Author: Matthew Kingsland – Communications Application Engineer

Now that you’ve got a good understanding of what BlueComm is, and the science behind it, let me talk you through the different versions and what they can do.

BlueComm100
BlueComm100 was the first product we brought to market and was designed to give a consistent all-round performance in any ambient light condition. Housed in 4000 metre rated titanium, it’s the smallest unit we currently produce. It has three data rates; 1.25, 2.5 & 5 Megabytes per second (Mb/s) and a range up to 15 metres. The operational beam is a hemispherical shape allowing communication in a broad number of directions.

At shallow depths such as 100 metres, sun light is still prevalent so a typical use case for the BlueComm100 is to extract data from a data logger or video system deployed in shallow water. We have done several operations at shallow depths deploying the BlueComm100 from a small vessel of opportunity extracting data from subsea sensor systems. This creates an easy way for coastal scientists to retrieve and check data from scientific experiments early in their deployment. If the retrieved data isn’t useful, BlueComm can help make informed decisions on whether to leave the experiment or to move it. Standard copper Ethernet works up to 100 metres, so keeping this type of system to shallow depths helps avoid having to use expensive fibre tethers as well.

BlueComm200
BlueComm200 is our long range optical modem, operating up to 150 metres it is designed for remote control of ROVs and live streaming of HD Video. To achieve maximum performance, the emitter and receiver elements are housed in separate 4000 metre rated aluminium (titanium housing options are available on request). The option exists for a second emitter, blue or white, providing either video illumination or a larger operational beam area. BlueComm200 supports data rates up to 12.5Mb/s. The BlueComm200 does struggle with ambient light thus we can provide white lights which are in sync with our communications and don’t affect the performance, or read on to for the BlueComm200 UV system designed to work with any ROV lighting.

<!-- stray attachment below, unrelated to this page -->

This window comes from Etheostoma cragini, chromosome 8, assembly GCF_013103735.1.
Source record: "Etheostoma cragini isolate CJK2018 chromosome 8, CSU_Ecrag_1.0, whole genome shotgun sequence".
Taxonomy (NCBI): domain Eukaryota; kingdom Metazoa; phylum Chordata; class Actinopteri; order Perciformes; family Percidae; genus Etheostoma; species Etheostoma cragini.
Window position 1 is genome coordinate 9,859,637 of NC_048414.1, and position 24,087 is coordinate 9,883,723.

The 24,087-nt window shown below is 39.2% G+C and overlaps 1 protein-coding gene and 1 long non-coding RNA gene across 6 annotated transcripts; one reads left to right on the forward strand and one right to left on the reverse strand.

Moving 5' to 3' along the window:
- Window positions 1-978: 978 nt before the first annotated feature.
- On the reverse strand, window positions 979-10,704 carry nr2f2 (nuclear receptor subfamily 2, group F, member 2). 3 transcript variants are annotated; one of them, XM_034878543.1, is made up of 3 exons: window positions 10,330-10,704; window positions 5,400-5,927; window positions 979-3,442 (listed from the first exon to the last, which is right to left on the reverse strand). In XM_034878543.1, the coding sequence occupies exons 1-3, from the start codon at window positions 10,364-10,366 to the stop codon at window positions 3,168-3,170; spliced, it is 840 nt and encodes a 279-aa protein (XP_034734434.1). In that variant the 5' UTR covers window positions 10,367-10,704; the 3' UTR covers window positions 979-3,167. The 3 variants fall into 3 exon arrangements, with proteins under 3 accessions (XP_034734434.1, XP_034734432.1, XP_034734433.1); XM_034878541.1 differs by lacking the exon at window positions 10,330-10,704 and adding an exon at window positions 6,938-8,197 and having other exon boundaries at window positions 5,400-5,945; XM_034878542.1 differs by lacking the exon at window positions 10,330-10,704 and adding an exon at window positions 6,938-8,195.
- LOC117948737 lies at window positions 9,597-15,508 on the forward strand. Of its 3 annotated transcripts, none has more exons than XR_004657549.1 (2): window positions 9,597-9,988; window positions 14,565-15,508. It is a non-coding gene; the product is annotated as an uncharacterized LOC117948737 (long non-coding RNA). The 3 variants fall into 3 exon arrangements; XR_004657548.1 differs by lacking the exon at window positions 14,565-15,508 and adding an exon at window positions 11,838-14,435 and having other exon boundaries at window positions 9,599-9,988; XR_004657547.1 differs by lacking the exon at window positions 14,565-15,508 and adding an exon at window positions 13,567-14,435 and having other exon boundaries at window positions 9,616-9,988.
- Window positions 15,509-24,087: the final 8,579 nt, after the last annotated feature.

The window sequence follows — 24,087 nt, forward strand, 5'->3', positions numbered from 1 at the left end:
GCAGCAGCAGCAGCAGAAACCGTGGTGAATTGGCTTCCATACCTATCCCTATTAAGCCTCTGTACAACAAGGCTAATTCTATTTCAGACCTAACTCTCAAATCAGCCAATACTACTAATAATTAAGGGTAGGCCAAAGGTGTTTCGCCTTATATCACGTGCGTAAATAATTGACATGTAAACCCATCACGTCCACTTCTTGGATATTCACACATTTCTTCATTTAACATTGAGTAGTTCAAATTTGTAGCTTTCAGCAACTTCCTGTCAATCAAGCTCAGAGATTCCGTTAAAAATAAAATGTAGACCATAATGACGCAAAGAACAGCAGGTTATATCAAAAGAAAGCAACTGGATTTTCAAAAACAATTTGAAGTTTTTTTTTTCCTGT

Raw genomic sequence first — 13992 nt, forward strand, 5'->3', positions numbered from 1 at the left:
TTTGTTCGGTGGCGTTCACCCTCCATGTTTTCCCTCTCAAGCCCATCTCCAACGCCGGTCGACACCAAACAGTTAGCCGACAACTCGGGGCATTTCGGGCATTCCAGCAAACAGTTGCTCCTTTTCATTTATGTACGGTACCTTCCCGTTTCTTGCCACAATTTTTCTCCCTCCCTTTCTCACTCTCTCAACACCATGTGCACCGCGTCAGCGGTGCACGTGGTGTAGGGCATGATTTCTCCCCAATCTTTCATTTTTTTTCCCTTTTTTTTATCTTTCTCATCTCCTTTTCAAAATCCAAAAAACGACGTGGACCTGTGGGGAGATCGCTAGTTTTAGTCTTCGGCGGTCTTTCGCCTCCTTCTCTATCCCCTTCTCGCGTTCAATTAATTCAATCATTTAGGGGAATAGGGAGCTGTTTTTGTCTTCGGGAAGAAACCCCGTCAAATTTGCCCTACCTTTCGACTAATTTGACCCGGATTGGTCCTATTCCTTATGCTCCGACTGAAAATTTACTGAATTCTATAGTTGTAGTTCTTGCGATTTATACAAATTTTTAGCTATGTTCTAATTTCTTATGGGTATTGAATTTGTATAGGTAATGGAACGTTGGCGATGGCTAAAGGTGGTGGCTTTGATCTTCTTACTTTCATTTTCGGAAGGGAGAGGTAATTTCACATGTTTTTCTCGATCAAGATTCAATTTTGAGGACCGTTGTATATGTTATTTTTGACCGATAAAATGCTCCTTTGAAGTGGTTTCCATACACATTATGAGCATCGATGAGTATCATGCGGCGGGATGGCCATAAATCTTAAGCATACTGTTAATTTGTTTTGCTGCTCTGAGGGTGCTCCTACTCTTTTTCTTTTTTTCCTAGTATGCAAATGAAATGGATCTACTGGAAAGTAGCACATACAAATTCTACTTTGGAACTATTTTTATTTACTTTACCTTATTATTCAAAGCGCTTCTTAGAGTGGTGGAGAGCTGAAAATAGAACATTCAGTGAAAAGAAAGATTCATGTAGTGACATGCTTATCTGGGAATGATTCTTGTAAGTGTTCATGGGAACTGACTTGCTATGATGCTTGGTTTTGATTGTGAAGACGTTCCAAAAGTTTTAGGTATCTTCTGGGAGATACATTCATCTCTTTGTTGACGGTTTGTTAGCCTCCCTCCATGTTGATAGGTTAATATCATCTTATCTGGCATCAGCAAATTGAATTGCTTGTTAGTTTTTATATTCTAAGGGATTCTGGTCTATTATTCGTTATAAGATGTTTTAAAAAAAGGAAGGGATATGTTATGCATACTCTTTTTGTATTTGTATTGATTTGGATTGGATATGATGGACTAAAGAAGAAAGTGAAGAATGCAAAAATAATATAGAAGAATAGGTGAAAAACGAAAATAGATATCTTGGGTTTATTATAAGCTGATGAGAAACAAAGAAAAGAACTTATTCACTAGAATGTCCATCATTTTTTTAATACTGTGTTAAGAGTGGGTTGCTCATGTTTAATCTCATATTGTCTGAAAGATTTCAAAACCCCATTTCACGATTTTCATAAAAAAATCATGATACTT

Full autonomy for ROVs working in oil & gas environments is still many years away. In the interim the dream many are pushing for is resident ROVs. This is where the ROV lives in a subsea garage deployed in the oil & gas field. Having an ROV on site at all times obviously has its advantages as well as reducing ship costs. The ROV will still be piloted but from thousands of miles away on dry land. To control the ROV, a tether would be too cumbersome thus both acoustics and optical communications must be used.

On all the structures, a BlueComm200 will be installed. These BlueComms would be cabled back to shore and provide the backbone for ROV control & video during operations. As the ROV leaves the area of a structure to move to another structure, potentially hundreds of meters away, the control will swap from optics to acoustics. The acoustics provide long range communication at slow data rates allowing basic ROV command and control; stop, turn left, turn right, change depth etc. As well as allowing the position of the ROV to be monitored. When the ROV reaches the next structure the Optical communications will take over allowing HD video & a finer degree of control.

BlueComm200 UV
BlueComm200 UV is very similar to the BlueComm200 but operates in the UV spectrum with a visible spectrum filter. The UV light doesn’t travel through water as well as blue light, resulting in the UV system having a lower maximum range of ~80 metres. However, the visible spectrum filter removes all ROV lighting interference, allowing a consistent performance between dark and ROV/moderate light conditions. The system is currently limited to 12.5Mb/s but with ongoing testing we are planning on increasing this to 20Mb/s.

The BlueComm200 UV system is planned to work with our new video lander system as it is not practical for us to replace all the lights on an ROV. The video lander is a stationary camera designed to work in conjunction with a work class ROV. The video lander can be used to either look at specific objects or give a broad area overview. A typical example use-case would be when an ROV is increasing the pressure in a manifold but the operator is worried about applying too much pressure to old seals. The video lander can be deployed to monitor the seals, feeding live video back to the ROV while the pressure is increased.

BlueComm5000
BlueComm5000 is designed to deliver the fastest possible data rate. Capable of 600Mb/s upload from sea bed nodes, and 200Mb/s download at up to 7 metres range. The system is designed to be mounted on an AUV which autonomously travels from node to node harvesting large quantities of collected data. Previously, a tethered cable would have needed to be connected, or the nodes retrieved via costly ship-based operation.

If you would like to talk about anything you’ve read in my blogs, or would like more information on any of the BlueComm products, please get in contact and we can continue the discussion further.